I think the better question is to ask the difference between carbon steel and stainless steel. "Hardened" implies a heat treatment process more than a "type" of steel.

There are many different types (alloys) of both carbon and stainless steels; the primary reason to use a stainless steel (a steel alloyed with chromium and nickel) is for corrosion resistance. The other big issue is expense.

In construction uses most stainless steels cost around 8 times more than carbon steel; the fabrication expense/replacement expense/life expectancy estimates all come into play when choosing stainless or carbon steel (in construction you usually have the option of galvanized too).

Right now with auto parts (particularly exhaust), I'd say there is a "marketing" factor too; parts makers are both creating and responding to consumer demands for more stainless steels.
Old 03-21-2005, 11:55 AM
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Stainless steels also (generally) have a lower thermal conductivity, meaning that hot exhaust gases stay hot and therefore keep up their velocity. You loose less heat energy into the exhaust piping. Slowing the exhaust gases is not optimal and should be avoided/lessened if it can be.
Old 03-21-2005, 12:01 PM
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Quote:
Originally posted by Scooter92
Being in the Pacific Northwest, I am of course concerned with corrosion. Yes, I will drive my car in the rain.
Actually most issues with exhaust corrosion have to do with corrosion from the inside-out. One of your primary waste products from combustion is water; not only can condensation be an issue (especially if you take a short trip then park for an extended period of time), but the water as steam can attack steel.
Old 03-21-2005, 12:02 PM
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Quote:
Originally posted by Scooter92
...Ruf makes a bypass pipe made out of hardened steel and Dansk makes a bypass pipe out of stainless steel, which is better?
The one that weighs less!
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Old 03-21-2005, 12:18 PM
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Re: Thermal conductivity of various stainless ( and carbon) steels:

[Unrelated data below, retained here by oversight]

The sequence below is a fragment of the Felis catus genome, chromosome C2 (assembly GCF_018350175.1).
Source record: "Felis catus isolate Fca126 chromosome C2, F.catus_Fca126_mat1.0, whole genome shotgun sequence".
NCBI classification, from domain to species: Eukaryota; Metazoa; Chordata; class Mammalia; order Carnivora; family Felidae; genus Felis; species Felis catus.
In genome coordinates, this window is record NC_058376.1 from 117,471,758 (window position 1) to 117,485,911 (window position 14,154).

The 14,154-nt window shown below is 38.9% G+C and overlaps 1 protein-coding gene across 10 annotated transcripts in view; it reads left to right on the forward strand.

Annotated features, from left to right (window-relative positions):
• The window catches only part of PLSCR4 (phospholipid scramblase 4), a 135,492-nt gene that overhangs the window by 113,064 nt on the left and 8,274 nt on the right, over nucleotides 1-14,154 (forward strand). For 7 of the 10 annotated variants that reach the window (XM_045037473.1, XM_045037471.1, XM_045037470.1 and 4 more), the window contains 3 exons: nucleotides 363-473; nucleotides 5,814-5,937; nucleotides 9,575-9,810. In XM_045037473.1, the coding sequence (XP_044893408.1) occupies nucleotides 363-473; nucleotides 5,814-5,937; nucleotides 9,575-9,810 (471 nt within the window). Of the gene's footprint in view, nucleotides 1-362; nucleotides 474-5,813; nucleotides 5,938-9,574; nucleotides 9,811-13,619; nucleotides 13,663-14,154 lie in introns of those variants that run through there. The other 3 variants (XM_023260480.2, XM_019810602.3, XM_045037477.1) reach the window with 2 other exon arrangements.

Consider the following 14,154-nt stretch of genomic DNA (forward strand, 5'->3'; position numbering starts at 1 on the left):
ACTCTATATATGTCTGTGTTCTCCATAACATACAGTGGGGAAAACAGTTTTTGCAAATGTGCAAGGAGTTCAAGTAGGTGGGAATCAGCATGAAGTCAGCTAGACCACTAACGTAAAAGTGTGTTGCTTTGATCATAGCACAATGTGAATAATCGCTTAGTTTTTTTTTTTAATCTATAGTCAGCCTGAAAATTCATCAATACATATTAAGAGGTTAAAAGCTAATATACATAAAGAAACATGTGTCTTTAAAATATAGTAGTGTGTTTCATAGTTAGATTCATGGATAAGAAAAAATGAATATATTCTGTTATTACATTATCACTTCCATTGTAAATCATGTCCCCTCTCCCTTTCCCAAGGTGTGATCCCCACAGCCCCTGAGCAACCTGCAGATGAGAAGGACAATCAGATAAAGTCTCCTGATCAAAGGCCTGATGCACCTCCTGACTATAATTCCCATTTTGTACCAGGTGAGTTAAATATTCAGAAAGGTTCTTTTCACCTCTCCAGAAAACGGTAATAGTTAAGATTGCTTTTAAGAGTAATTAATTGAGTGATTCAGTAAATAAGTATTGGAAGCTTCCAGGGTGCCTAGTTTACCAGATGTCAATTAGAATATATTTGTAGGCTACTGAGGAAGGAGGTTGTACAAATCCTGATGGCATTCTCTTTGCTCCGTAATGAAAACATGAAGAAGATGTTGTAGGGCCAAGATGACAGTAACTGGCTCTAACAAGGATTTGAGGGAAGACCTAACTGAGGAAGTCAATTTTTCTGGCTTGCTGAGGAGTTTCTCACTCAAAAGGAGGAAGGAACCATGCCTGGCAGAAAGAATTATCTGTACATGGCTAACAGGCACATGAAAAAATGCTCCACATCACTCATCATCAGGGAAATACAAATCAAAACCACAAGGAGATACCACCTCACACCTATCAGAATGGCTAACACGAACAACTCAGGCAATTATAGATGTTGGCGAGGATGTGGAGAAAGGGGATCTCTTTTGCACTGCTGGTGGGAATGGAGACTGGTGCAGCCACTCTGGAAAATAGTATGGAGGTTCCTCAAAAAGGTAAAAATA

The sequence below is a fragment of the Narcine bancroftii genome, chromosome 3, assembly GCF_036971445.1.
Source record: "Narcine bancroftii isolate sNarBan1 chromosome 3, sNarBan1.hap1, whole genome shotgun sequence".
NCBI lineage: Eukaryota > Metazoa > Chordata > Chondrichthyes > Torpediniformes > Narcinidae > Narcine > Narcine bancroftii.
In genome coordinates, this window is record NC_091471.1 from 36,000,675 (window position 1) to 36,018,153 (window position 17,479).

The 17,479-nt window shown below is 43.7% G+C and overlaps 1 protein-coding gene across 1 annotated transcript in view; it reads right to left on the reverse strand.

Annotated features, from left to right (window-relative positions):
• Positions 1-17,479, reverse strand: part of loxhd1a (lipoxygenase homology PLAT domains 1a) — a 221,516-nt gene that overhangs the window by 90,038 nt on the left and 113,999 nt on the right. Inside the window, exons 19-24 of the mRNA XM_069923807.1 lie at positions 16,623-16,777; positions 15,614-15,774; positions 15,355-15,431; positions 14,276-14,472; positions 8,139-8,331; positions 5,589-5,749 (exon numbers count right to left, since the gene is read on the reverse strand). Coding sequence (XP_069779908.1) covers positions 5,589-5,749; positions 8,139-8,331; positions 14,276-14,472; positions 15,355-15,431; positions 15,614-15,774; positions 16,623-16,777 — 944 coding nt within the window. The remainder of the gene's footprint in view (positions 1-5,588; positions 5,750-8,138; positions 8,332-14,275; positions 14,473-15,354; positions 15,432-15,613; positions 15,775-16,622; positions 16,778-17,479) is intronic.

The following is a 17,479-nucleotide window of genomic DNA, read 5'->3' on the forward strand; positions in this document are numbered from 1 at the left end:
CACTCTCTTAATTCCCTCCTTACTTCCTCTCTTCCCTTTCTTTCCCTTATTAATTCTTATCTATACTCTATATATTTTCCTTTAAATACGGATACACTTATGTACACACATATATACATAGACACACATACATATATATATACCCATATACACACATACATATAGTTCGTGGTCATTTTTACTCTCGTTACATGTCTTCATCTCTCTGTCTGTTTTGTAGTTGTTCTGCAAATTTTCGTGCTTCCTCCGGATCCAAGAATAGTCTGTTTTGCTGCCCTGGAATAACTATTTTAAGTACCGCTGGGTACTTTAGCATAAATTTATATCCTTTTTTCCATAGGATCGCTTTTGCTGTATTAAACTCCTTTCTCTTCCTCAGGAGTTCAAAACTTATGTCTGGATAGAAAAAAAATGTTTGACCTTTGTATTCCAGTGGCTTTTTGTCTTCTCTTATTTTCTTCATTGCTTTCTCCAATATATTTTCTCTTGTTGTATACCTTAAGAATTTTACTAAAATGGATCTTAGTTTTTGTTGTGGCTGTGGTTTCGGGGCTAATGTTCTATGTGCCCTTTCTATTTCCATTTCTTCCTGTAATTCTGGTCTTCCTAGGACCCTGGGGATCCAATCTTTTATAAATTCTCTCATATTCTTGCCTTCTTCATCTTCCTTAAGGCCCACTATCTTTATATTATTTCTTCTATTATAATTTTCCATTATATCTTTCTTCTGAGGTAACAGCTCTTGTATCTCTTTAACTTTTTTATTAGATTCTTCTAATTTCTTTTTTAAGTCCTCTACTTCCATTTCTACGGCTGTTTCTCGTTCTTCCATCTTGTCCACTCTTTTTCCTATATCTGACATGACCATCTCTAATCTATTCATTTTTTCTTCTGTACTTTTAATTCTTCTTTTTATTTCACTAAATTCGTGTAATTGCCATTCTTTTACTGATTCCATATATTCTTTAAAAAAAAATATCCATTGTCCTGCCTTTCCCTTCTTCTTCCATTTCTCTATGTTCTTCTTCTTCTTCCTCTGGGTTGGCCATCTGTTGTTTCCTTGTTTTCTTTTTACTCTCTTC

http://www.outokumpu.com/pages/Page____5764.aspx

- Wil
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Old 03-21-2005, 12:31 PM
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Carbon steel and most stainless steels are not that good for elevated temps, over 1000F. Chromemoly steel, 321, 347, 410, and 422SS are better. As for exhaust material 321 is available but most off the shelf exhaust manufacturers don't use it.

Check out: www.burnsstainless.com
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Old 03-21-2005, 02:42 PM
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Whoa, you guys are way ahead of me. I have no idea what type, thermal conductivity, etc. I just want a bypass pipe. I knew when I posted this that I would get some great knowledgeable answers, but I also knew they would be over my head. Excellent stuff, but let's dumb it down to my level...which one should I buy?
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Old 03-21-2005, 03:10 PM
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Quote:
Originally posted by Scooter92
...which one should I buy?
The one that doesn't work with the RS door panels...

Seriously, all this for what? Pick one and get over it.
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Old 03-21-2005, 03:34 PM
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Stainless. After a few years it won't look as good as the better grades but it will last longer than alloy steel.
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Old 03-21-2005, 03:56 PM
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Old 03-21-2005, 03:56 PM